12:55PM | 11/25/13
We had a contractor install french drains and a sump pump in our basement. They jack hammered the floor, put in the perforated pipe, lay gravel and poured cement on top of the gravel. One week after the cement was poured, it is cracking and the cracks are wide (see picture attatched). Inspite of a guarantee to fix issues, the contractor is will not come by to fix the problem. Any recommendations on fixing these cement cracks and the cost involved would be greatly appreciated.


04:26PM | 11/25/13
Member Since: 12/20/10
130 lifetime posts
You should pursue having him fix it if it's guaranteed. They count on people giving up and that generally makes me dig my heels in even more. I would let them know that you would like to rectify this situation in a nice way so that you can feel comfortable referring them to others and that you're sure that this is an issue that is easily fixed by them. Give them a reason to call you back by being easy to work with. If you can go over the person's head and talk to the owner (assuming there is someone over their head), don't put the person that did the work down but paint a picture of a mix up and stress easy solution. If they continue to ignore you, express that you are going to have to contact the AG, BBB etc. but you really don't want to because you are sure that there is an easier solution.

Hope it works for you!


11:31PM | 11/29/13
Thanks for your reply. Good way forward.

How would one repair this oneself. I could demo that area with a chisel and put in new cement. Could I just use Quickcrete from Home depot or are their other factors I need to consider? I don't want to call yet another contractor and have them take even more money and offer "guarantees".


Post a reply as Anonymous

Photo must be in JPG, GIF or PNG format and less than 5MB.


type the code from the image


Post_new_button or Login_button

Deep blue grays like the shade shown in this example "have a nautical, serene feeling," says Amy Hendel, designer for Hend... Built on a rocky island in the Drina River, near the town of Bajina Basta, Serbia, this wooden house was cobbled together ... Large steel-framed windows flood the interior of this remodeled Michigan barn with daylight. The owners hired Northworks A... Edging formed with upside-down wine bottles is a refreshing change. Cleverly and artistically involving recycled materials... A Washington State couple called on BC&J Architects to transform their 400-square-foot boathouse into a hub for family bea... Similar to the elevated utensil concept, hanging your pots and pans from a ceiling-mounted rack keeps them nearby and easy... Few projects are more fun than upcycling a vintage piece in a surprising way. Outfitted with a sink and a delicately tiled... The thyme growing between these stepping stones adds a heady fragrance to strolls along this lush, low-maintenance garden ... Decoupage is an easy way to add any paper design to your switch plate, whether it is wallpaper, scrapbook paper, book page... Twine lanterns add pops of crafty—but sophisticated—flair to any outdoor setting. Wrap glue-soaked twine around a balloon ... When securely fastened to a tree or the ceiling of a porch, a pallet and some cushioning make the ideal place to lounge. V... Reluctant to throw away any of those unidentified keys in your junk drawer? Hang them from a few chains attached to a simp... A stripped-down model, sans screened porch, starts out at $79,000. Add the porch, a heated floor for the bath, and all the... Salvaged boards in varying widths and colors make up the dramatic accent wall in this attic space. The high-gloss white of... This garden shed has been decked out to the nines. Designer Orla Kiely created the intimate home for a flower trade show, ...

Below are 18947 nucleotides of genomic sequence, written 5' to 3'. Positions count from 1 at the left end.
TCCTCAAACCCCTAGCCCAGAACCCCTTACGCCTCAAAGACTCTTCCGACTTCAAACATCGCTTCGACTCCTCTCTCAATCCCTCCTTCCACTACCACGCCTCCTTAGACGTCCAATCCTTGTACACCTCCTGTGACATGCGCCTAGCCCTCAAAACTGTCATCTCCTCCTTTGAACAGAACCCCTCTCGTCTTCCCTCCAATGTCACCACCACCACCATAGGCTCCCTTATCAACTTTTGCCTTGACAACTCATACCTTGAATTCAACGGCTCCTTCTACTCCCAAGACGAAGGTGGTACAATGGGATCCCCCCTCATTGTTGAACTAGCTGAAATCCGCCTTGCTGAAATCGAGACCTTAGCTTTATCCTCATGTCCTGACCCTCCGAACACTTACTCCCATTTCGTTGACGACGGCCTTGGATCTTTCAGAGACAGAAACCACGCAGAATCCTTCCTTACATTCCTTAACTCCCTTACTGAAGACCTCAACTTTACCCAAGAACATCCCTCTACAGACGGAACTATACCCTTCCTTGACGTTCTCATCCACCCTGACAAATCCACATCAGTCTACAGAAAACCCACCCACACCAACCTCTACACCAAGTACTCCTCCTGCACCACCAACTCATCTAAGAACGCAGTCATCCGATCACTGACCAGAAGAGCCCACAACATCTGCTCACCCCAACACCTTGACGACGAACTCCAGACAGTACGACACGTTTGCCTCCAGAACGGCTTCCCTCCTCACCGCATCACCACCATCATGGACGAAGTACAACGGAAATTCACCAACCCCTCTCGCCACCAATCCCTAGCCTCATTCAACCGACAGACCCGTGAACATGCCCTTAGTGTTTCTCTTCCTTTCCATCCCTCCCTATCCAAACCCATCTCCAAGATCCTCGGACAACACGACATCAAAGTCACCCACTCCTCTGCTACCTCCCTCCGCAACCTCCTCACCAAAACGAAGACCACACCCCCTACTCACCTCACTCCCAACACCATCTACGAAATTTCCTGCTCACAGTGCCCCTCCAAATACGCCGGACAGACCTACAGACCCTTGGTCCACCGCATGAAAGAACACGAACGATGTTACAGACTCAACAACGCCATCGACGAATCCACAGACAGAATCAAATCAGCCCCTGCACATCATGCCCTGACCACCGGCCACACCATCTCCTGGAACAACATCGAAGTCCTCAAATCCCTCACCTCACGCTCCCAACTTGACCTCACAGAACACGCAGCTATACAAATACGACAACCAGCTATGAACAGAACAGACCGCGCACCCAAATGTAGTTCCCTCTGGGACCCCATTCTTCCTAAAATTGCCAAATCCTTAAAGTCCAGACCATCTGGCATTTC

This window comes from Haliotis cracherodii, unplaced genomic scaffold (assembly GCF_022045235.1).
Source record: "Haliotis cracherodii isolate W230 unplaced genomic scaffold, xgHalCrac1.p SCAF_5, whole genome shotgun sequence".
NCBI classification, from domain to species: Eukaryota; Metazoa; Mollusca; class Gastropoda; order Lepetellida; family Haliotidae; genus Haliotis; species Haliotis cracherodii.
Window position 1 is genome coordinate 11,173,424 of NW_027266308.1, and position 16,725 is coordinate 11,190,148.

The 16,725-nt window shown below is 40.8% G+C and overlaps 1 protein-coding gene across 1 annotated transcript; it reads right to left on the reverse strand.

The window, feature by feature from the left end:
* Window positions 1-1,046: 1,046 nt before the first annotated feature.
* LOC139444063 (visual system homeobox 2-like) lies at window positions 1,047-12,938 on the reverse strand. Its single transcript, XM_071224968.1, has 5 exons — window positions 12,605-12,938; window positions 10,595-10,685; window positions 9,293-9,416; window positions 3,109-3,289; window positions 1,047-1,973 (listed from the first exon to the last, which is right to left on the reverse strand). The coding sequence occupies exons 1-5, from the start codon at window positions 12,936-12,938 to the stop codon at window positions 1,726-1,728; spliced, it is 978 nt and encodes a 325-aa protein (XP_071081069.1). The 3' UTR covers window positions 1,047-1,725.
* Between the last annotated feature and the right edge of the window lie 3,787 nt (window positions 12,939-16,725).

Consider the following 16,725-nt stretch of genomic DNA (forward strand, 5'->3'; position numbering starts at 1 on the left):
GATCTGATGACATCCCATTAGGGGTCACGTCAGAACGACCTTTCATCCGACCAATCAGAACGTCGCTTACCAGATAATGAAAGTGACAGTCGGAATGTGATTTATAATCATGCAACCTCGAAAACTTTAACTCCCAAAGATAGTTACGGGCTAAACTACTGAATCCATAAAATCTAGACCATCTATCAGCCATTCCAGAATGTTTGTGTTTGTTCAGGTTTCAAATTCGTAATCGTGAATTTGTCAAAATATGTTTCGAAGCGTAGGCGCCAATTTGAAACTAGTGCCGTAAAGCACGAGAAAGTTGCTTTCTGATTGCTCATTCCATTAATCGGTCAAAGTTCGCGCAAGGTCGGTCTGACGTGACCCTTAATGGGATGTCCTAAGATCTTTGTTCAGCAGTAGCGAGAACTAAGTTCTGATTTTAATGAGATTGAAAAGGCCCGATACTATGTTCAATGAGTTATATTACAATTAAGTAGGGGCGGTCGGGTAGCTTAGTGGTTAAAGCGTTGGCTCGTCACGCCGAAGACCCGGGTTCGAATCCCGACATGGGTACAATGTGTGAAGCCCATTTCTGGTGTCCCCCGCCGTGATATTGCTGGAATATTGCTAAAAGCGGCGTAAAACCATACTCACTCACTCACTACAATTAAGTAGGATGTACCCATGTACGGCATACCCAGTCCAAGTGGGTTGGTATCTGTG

Newsletter_icon Google_plus Facebook Twitter Pinterest Youtube Rss_icon